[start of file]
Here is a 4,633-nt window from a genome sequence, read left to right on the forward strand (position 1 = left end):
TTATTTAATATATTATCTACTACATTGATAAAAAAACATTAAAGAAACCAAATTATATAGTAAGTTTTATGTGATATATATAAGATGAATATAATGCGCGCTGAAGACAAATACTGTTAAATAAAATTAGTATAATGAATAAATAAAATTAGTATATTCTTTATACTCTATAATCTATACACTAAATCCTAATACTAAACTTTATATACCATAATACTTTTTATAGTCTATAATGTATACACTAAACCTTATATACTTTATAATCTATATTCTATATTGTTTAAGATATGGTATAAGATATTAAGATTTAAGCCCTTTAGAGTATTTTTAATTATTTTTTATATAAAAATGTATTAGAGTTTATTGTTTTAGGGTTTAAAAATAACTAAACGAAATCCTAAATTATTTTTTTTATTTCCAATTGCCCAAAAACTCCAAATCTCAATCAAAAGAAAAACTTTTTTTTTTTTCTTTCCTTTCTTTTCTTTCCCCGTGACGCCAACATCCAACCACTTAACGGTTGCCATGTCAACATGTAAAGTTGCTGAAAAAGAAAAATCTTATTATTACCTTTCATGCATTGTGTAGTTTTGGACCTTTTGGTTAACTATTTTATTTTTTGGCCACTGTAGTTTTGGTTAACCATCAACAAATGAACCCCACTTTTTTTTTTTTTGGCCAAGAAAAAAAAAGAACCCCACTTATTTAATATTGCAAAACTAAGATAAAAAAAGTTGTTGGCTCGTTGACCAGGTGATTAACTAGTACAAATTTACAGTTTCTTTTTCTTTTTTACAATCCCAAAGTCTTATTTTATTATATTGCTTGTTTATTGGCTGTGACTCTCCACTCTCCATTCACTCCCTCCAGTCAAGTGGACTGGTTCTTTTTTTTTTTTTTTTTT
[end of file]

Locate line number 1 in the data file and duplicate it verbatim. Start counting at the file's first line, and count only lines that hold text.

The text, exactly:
Here is a 4,633-nt window from a genome sequence, read left to right on the forward strand (position 1 = left end):